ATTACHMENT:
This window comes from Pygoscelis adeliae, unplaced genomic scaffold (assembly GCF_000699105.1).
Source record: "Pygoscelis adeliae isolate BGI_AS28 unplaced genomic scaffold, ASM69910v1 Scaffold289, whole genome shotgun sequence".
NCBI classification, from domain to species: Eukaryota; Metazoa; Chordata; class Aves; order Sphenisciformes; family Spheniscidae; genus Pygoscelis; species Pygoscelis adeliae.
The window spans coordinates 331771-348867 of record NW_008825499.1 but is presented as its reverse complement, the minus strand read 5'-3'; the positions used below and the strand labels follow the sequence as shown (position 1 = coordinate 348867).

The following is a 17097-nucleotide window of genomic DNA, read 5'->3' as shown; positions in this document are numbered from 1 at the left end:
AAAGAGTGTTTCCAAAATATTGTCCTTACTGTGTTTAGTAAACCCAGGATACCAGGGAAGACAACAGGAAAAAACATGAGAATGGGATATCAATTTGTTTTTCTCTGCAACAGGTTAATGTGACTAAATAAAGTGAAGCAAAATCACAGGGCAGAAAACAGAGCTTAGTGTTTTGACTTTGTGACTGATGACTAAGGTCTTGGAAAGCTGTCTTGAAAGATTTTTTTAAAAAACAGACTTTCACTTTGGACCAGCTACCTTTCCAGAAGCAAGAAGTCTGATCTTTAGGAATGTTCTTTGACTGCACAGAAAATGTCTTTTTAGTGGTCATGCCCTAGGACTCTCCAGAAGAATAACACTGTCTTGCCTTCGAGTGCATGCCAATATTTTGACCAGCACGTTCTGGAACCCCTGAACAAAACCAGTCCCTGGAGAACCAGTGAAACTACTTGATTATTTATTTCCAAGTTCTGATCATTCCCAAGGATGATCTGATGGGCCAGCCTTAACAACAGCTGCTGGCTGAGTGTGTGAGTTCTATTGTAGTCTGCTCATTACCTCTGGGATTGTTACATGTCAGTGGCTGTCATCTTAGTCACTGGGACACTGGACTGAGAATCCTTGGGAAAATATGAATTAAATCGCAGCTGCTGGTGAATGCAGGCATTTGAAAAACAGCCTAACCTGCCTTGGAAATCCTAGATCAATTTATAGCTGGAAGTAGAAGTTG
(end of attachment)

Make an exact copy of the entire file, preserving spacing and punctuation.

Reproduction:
This window comes from Pygoscelis adeliae, unplaced genomic scaffold (assembly GCF_000699105.1).
Source record: "Pygoscelis adeliae isolate BGI_AS28 unplaced genomic scaffold, ASM69910v1 Scaffold289, whole genome shotgun sequence".
NCBI classification, from domain to species: Eukaryota; Metazoa; Chordata; class Aves; order Sphenisciformes; family Spheniscidae; genus Pygoscelis; species Pygoscelis adeliae.
The window spans coordinates 331771-348867 of record NW_008825499.1 but is presented as its reverse complement, the minus strand read 5'-3'; the positions used below and the strand labels follow the sequence as shown (position 1 = coordinate 348867).

The following is a 17097-nucleotide window of genomic DNA, read 5'->3' as shown; positions in this document are numbered from 1 at the left end:
AAAGAGTGTTTCCAAAATATTGTCCTTACTGTGTTTAGTAAACCCAGGATACCAGGGAAGACAACAGGAAAAAACATGAGAATGGGATATCAATTTGTTTTTCTCTGCAACAGGTTAATGTGACTAAATAAAGTGAAGCAAAATCACAGGGCAGAAAACAGAGCTTAGTGTTTTGACTTTGTGACTGATGACTAAGGTCTTGGAAAGCTGTCTTGAAAGATTTTTTTAAAAAACAGACTTTCACTTTGGACCAGCTACCTTTCCAGAAGCAAGAAGTCTGATCTTTAGGAATGTTCTTTGACTGCACAGAAAATGTCTTTTTAGTGGTCATGCCCTAGGACTCTCCAGAAGAATAACACTGTCTTGCCTTCGAGTGCATGCCAATATTTTGACCAGCACGTTCTGGAACCCCTGAACAAAACCAGTCCCTGGAGAACCAGTGAAACTACTTGATTATTTATTTCCAAGTTCTGATCATTCCCAAGGATGATCTGATGGGCCAGCCTTAACAACAGCTGCTGGCTGAGTGTGTGAGTTCTATTGTAGTCTGCTCATTACCTCTGGGATTGTTACATGTCAGTGGCTGTCATCTTAGTCACTGGGACACTGGACTGAGAATCCTTGGGAAAATATGAATTAAATCGCAGCTGCTGGTGAATGCAGGCATTTGAAAAACAGCCTAACCTGCCTTGGAAATCCTAGATCAATTTATAGCTGGAAGTAGAAGTTG